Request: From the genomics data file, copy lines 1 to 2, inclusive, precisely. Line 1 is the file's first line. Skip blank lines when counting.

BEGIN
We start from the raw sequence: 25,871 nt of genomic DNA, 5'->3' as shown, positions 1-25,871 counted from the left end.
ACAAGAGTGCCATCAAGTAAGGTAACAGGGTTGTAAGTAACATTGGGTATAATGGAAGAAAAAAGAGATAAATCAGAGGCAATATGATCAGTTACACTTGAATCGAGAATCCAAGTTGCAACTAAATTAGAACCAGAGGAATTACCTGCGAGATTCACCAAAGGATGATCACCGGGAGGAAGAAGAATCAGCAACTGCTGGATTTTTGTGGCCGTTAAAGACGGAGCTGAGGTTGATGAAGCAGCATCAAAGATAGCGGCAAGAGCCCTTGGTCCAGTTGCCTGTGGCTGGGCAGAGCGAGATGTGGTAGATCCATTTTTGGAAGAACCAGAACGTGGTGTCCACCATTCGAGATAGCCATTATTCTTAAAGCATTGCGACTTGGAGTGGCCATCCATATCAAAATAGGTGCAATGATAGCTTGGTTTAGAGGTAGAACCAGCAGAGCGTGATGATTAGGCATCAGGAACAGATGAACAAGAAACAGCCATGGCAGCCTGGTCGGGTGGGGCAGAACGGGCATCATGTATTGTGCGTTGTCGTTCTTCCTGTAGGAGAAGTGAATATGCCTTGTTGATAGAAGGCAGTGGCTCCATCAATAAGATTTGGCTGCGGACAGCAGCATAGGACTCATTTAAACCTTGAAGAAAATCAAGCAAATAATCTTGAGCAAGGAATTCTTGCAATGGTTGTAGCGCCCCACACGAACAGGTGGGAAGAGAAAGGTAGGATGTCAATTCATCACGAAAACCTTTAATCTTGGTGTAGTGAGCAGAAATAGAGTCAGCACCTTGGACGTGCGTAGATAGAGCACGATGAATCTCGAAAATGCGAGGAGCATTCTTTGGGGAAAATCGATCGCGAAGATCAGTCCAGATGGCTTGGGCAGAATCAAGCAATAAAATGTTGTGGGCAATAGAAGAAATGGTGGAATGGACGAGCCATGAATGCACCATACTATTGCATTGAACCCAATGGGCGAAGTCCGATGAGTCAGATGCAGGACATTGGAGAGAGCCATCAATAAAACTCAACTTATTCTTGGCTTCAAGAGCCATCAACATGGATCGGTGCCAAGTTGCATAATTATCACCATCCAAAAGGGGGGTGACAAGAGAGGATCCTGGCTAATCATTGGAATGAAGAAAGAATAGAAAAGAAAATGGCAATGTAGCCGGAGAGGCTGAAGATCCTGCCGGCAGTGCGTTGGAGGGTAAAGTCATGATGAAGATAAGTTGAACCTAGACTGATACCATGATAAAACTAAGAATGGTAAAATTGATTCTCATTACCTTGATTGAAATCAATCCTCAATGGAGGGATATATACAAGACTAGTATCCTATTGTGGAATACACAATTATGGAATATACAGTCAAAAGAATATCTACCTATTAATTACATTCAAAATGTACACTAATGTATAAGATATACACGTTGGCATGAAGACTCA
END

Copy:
We start from the raw sequence: 25,871 nt of genomic DNA, 5'->3' as shown, positions 1-25,871 counted from the left end.
ACAAGAGTGCCATCAAGTAAGGTAACAGGGTTGTAAGTAACATTGGGTATAATGGAAGAAAAAAGAGATAAATCAGAGGCAATATGATCAGTTACACTTGAATCGAGAATCCAAGTTGCAACTAAATTAGAACCAGAGGAATTACCTGCGAGATTCACCAAAGGATGATCACCGGGAGGAAGAAGAATCAGCAACTGCTGGATTTTTGTGGCCGTTAAAGACGGAGCTGAGGTTGATGAAGCAGCATCAAAGATAGCGGCAAGAGCCCTTGGTCCAGTTGCCTGTGGCTGGGCAGAGCGAGATGTGGTAGATCCATTTTTGGAAGAACCAGAACGTGGTGTCCACCATTCGAGATAGCCATTATTCTTAAAGCATTGCGACTTGGAGTGGCCATCCATATCAAAATAGGTGCAATGATAGCTTGGTTTAGAGGTAGAACCAGCAGAGCGTGATGATTAGGCATCAGGAACAGATGAACAAGAAACAGCCATGGCAGCCTGGTCGGGTGGGGCAGAACGGGCATCATGTATTGTGCGTTGTCGTTCTTCCTGTAGGAGAAGTGAATATGCCTTGTTGATAGAAGGCAGTGGCTCCATCAATAAGATTTGGCTGCGGACAGCAGCATAGGACTCATTTAAACCTTGAAGAAAATCAAGCAAATAATCTTGAGCAAGGAATTCTTGCAATGGTTGTAGCGCCCCACACGAACAGGTGGGAAGAGAAAGGTAGGATGTCAATTCATCACGAAAACCTTTAATCTTGGTGTAGTGAGCAGAAATAGAGTCAGCACCTTGGACGTGCGTAGATAGAGCACGATGAATCTCGAAAATGCGAGGAGCATTCTTTGGGGAAAATCGATCGCGAAGATCAGTCCAGATGGCTTGGGCAGAATCAAGCAATAAAATGTTGTGGGCAATAGAAGAAATGGTGGAATGGACGAGCCATGAATGCACCATACTATTGCATTGAACCCAATGGGCGAAGTCCGATGAGTCAGATGCAGGACATTGGAGAGAGCCATCAATAAAACTCAACTTATTCTTGGCTTCAAGAGCCATCAACATGGATCGGTGCCAAGTTGCATAATTATCACCATCCAAAAGGGGGGTGACAAGAGAGGATCCTGGCTAATCATTGGAATGAAGAAAGAATAGAAAAGAAAATGGCAATGTAGCCGGAGAGGCTGAAGATCCTGCCGGCAGTGCGTTGGAGGGTAAAGTCATGATGAAGATAAGTTGAACCTAGACTGATACCATGATAAAACTAAGAATGGTAAAATTGATTCTCATTACCTTGATTGAAATCAATCCTCAATGGAGGGATATATACAAGACTAGTATCCTATTGTGGAATACACAATTATGGAATATACAGTCAAAAGAATATCTACCTATTAATTACATTCAAAATGTACACTAATGTATAAGATATACACGTTGGCATGAAGACTCA